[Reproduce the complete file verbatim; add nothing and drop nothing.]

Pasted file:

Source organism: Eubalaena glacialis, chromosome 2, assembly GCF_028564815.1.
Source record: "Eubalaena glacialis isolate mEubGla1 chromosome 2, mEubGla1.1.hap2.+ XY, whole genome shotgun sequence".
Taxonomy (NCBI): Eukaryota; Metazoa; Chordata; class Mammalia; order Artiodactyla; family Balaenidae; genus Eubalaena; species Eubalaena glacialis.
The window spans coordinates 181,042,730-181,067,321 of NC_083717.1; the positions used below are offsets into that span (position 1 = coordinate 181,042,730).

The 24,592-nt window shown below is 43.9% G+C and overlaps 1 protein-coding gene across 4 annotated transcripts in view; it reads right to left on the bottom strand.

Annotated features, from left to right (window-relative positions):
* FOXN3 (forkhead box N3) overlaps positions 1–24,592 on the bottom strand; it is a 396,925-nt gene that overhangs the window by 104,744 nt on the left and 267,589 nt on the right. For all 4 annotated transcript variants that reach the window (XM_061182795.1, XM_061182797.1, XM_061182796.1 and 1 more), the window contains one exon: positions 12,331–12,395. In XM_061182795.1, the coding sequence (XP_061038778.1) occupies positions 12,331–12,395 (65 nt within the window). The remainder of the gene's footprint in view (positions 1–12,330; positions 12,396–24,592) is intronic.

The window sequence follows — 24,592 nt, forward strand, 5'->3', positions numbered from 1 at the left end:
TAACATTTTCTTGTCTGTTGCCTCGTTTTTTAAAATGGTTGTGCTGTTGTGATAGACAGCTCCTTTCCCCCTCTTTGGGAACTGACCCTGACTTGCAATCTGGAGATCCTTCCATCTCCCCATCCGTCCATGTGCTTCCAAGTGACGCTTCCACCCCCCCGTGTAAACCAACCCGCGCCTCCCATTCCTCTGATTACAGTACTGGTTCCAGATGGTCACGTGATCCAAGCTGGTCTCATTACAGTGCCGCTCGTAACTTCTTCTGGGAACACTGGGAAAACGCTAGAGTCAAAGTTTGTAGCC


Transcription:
Source organism: Eubalaena glacialis, chromosome 2, assembly GCF_028564815.1.
Source record: "Eubalaena glacialis isolate mEubGla1 chromosome 2, mEubGla1.1.hap2.+ XY, whole genome shotgun sequence".
Taxonomy (NCBI): Eukaryota; Metazoa; Chordata; class Mammalia; order Artiodactyla; family Balaenidae; genus Eubalaena; species Eubalaena glacialis.
The window spans coordinates 181,042,730-181,067,321 of NC_083717.1; the positions used below are offsets into that span (position 1 = coordinate 181,042,730).

The 24,592-nt window shown below is 43.9% G+C and overlaps 1 protein-coding gene across 4 annotated transcripts in view; it reads right to left on the bottom strand.

Annotated features, from left to right (window-relative positions):
* FOXN3 (forkhead box N3) overlaps positions 1–24,592 on the bottom strand; it is a 396,925-nt gene that overhangs the window by 104,744 nt on the left and 267,589 nt on the right. For all 4 annotated transcript variants that reach the window (XM_061182795.1, XM_061182797.1, XM_061182796.1 and 1 more), the window contains one exon: positions 12,331–12,395. In XM_061182795.1, the coding sequence (XP_061038778.1) occupies positions 12,331–12,395 (65 nt within the window). The remainder of the gene's footprint in view (positions 1–12,330; positions 12,396–24,592) is intronic.

The window sequence follows — 24,592 nt, forward strand, 5'->3', positions numbered from 1 at the left end:
TAACATTTTCTTGTCTGTTGCCTCGTTTTTTAAAATGGTTGTGCTGTTGTGATAGACAGCTCCTTTCCCCCTCTTTGGGAACTGACCCTGACTTGCAATCTGGAGATCCTTCCATCTCCCCATCCGTCCATGTGCTTCCAAGTGACGCTTCCACCCCCCCGTGTAAACCAACCCGCGCCTCCCATTCCTCTGATTACAGTACTGGTTCCAGATGGTCACGTGATCCAAGCTGGTCTCATTACAGTGCCGCTCGTAACTTCTTCTGGGAACACTGGGAAAACGCTAGAGTCAAAGTTTGTAGCC